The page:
- Subsequently measure the liability to make lease payments using the effective interest method.
- Amortize the right-of-use asset on a systematic basis that reflects the pattern of consumption of the expected future economic benefits.
Because the liability will need to be amortized over the lease term like a mortgage loan, the annual interest expense is front-loaded, thereby requiring lessees to report higher lease expenses in the earlier lease years.
Options are In, “More Likely Than Not” is Still Out
As previously reported, the Boards have recognized the near administrative impossibility of determining when it is “more likely than not” that an option will be exercised. To recap, the revised definition now reads:
“The lease term is the non-cancellable period for which the lessee has contracted with the lessor to lease the underlying asset, together with any options to extend or terminate the lease when there is a significant economic incentive for an entity to exercise an option to extend the lease, or for an entity not to exercise an option to terminate the lease.”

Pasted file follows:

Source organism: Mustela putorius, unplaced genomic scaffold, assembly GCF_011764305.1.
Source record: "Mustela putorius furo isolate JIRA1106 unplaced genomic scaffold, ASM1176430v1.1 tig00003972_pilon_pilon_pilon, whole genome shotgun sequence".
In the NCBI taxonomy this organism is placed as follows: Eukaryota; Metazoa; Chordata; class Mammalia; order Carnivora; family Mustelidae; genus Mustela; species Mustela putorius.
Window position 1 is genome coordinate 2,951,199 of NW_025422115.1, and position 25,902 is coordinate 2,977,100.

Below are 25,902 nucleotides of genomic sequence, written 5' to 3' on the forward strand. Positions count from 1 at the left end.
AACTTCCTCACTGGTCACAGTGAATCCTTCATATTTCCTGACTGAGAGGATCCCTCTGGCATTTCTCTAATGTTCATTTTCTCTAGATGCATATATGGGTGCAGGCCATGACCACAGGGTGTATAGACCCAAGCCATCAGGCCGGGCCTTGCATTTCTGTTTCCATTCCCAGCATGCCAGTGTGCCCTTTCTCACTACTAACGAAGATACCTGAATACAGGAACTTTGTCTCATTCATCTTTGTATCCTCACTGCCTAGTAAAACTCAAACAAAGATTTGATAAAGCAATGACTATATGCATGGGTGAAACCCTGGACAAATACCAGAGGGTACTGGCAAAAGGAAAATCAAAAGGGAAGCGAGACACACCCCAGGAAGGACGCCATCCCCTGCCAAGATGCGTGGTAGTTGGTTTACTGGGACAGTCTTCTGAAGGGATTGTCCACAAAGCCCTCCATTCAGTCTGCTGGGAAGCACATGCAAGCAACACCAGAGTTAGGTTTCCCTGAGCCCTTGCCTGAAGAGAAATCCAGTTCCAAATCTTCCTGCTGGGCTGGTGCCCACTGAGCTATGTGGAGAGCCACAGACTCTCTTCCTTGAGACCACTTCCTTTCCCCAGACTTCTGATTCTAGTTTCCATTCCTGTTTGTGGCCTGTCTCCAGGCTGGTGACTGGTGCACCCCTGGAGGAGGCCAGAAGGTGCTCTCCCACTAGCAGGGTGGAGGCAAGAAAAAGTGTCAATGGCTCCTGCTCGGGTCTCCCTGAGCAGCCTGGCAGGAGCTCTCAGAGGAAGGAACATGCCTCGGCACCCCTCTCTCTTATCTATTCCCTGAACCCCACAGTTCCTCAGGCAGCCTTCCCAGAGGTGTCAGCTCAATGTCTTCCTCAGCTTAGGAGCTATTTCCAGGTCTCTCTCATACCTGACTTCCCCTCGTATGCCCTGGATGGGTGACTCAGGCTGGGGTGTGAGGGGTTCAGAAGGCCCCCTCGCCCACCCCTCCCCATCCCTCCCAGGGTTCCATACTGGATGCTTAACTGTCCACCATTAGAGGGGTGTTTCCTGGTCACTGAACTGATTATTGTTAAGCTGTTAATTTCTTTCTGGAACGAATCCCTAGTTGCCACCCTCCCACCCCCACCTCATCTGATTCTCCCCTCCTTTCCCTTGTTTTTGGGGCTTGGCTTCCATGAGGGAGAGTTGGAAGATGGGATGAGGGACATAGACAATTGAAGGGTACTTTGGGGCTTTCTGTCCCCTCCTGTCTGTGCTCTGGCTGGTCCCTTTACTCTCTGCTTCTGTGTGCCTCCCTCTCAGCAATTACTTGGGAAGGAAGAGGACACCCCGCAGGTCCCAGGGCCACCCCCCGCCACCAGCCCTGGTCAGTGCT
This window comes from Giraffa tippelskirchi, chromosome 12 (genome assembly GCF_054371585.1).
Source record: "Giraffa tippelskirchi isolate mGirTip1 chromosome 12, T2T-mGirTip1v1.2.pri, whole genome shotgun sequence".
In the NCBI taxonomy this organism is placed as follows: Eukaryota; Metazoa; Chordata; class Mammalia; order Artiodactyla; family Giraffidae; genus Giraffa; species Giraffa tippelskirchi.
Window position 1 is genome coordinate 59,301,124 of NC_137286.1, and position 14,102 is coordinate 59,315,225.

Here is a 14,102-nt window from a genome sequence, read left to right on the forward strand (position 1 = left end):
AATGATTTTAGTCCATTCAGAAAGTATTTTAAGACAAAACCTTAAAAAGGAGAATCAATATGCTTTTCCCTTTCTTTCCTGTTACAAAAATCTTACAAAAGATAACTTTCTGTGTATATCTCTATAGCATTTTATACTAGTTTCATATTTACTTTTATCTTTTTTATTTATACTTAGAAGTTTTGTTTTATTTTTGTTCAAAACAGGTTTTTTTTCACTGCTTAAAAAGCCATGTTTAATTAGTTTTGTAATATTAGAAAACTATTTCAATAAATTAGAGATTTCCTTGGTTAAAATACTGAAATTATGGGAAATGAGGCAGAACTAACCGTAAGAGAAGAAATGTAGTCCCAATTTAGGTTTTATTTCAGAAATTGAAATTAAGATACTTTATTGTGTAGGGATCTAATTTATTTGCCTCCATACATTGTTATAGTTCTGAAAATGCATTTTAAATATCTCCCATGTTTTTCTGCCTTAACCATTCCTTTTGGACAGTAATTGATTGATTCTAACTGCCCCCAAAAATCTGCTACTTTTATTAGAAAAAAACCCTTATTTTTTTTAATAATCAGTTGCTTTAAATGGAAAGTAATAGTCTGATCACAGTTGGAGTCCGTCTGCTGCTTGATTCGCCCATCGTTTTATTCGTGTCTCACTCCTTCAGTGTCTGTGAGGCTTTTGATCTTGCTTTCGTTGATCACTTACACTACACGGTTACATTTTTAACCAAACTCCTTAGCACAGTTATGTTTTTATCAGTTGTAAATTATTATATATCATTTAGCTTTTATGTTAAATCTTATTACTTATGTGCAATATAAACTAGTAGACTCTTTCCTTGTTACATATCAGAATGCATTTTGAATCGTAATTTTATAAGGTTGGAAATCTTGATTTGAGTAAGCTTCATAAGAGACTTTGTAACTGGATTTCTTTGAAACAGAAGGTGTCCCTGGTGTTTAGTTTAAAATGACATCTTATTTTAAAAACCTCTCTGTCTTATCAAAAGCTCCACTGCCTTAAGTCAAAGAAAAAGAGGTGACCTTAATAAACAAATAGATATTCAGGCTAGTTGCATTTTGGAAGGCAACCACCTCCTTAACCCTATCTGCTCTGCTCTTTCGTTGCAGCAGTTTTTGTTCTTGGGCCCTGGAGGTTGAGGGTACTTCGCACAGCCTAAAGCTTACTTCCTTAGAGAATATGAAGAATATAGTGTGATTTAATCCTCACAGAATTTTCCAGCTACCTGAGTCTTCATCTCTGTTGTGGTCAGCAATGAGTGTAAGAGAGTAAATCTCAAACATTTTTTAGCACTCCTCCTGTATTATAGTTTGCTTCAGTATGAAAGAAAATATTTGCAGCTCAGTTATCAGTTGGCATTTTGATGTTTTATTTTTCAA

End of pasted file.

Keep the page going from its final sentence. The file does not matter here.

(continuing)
Therefore, at initial measurement and/or subsequent re-measurement, the determination as to whether a “significant economic incentive” exists will include, among other factors, the economics of the option compared to current market conditions, as well as whether significant commercially advantageous terms exist.
Reassessment of the lease term would only occur when there is a substantial change in relevant factors that would impact whether a lessee would have, or no longer have, a “significant economic incentive” to exercise any options to extend or terminate the lease. A lessee should take contract-based, asset-based and entity-based factors into consideration when reassessing whether a “significant economic incentive” exists. These factors, when coupled with the tentative suggestion that in making this determination lessees should not consider changes in market rates after lease commencement, seems to suggest that the Boards are leaning toward a more subjective form of decision-making process – relying on external forces as well as internal business decisions – as opposed to a more objective one whereby a “significant economic incentive” is measured by market forces and current pricing models (somewhat like valuing an “in the money” option).